The Carrick-on-Suir Hoard. On 14th January 2013, a hoard of gold coins was found under the floorboards of a public house in Carrick-on Suir. The find consists of eighty one gold coins dating to the reigns of Charles II (1660- 85), James II (1685-8), William and Mary (1688-94) and William III (1694-1702). The coins carry the image of the relevant monarchs and the message is clear: you may own the coins but power flows from the Monarch. (c) National Museum of Ireland.
The First World War, or the Great War as it was known, drew the global superpowers of the day into a deadly conflict that lasted four years, from 1914 to 1918, and cost 18 million lives. Just twenty years later the world was to be plunged into chaos again, with the outbreak of the Second World War from 1939-1945.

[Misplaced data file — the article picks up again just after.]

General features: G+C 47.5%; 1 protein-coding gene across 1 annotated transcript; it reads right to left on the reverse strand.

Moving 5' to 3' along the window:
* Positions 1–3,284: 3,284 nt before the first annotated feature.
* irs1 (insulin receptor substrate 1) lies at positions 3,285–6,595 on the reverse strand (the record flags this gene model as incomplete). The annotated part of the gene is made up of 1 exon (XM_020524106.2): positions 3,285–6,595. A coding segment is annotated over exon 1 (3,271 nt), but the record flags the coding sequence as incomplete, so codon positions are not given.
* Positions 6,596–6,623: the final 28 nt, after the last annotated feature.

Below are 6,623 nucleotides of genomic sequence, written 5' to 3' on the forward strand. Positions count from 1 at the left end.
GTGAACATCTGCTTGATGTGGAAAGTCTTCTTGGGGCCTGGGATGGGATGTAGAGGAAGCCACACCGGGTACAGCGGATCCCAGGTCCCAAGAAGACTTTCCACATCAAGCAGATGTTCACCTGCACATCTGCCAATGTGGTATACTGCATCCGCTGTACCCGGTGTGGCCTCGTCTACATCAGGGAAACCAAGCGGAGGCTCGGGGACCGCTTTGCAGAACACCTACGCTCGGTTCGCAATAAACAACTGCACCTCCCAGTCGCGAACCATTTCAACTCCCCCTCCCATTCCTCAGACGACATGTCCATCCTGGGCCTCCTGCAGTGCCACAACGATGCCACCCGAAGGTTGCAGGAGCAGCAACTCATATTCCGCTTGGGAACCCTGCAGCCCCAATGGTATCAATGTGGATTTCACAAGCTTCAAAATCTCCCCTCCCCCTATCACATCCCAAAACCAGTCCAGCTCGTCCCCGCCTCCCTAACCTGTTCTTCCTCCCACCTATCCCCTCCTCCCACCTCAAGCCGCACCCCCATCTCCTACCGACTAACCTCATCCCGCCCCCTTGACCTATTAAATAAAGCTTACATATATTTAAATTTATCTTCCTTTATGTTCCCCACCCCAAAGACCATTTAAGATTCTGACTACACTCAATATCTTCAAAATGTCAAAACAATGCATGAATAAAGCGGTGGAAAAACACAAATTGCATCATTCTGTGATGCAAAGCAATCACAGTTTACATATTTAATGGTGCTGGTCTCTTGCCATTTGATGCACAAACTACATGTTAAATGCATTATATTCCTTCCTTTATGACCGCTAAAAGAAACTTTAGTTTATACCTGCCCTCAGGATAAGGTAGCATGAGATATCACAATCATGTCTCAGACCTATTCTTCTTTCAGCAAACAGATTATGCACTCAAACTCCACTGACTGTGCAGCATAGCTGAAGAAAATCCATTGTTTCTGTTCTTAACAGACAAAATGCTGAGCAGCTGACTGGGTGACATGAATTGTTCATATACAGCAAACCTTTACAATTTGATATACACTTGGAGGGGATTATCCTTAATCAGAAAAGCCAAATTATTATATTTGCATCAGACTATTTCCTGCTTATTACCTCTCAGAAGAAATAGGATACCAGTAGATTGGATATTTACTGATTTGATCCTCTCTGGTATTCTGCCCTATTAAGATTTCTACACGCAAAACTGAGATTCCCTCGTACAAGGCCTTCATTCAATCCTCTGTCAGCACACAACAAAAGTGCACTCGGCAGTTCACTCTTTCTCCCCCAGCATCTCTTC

Tharraing an Chéad Chogadh Domhanda, nó an Cogadh Mór mar a tugadh air, ollchumhachtaí an lae isteach i gcoimhlint mharfach a mhair ceithre bliana, ó 1914 go 1918, agus ar bhásaigh 18 milliún duine lena linn. Díreach scór bliain ina dhiaidh sin tharla cíor thuathail arís, nuair a cuireadh tús leis an Dara Cogadh Domhanda ó 1939-1945.
Symbols of Power
Humans display power in different ways. This might be through possession of special things that others do not have, or display of strength through uniforms and weapons, or even by what is called ‘extravagant consumption’ – showing how rich you are by your ability to effectively ‘throw money away’. People can show this by how much they spend on an event, or on a donation, or in times past on rich gifts to the gods.
As you entered this area you passed an obvious symbol of power, the 400 year old Clonmel Civic Regalia. However, all around you are less obvious symbols of power from many different times: the portraits of David and Mary Malcomson, the guns and helmets from two World Wars, the bronze axes from 4,000 years ago, a hoard of Viking silver, even that remarkable purple wedding dress – these all spoke ‘power’ to those who owned them and those who saw them.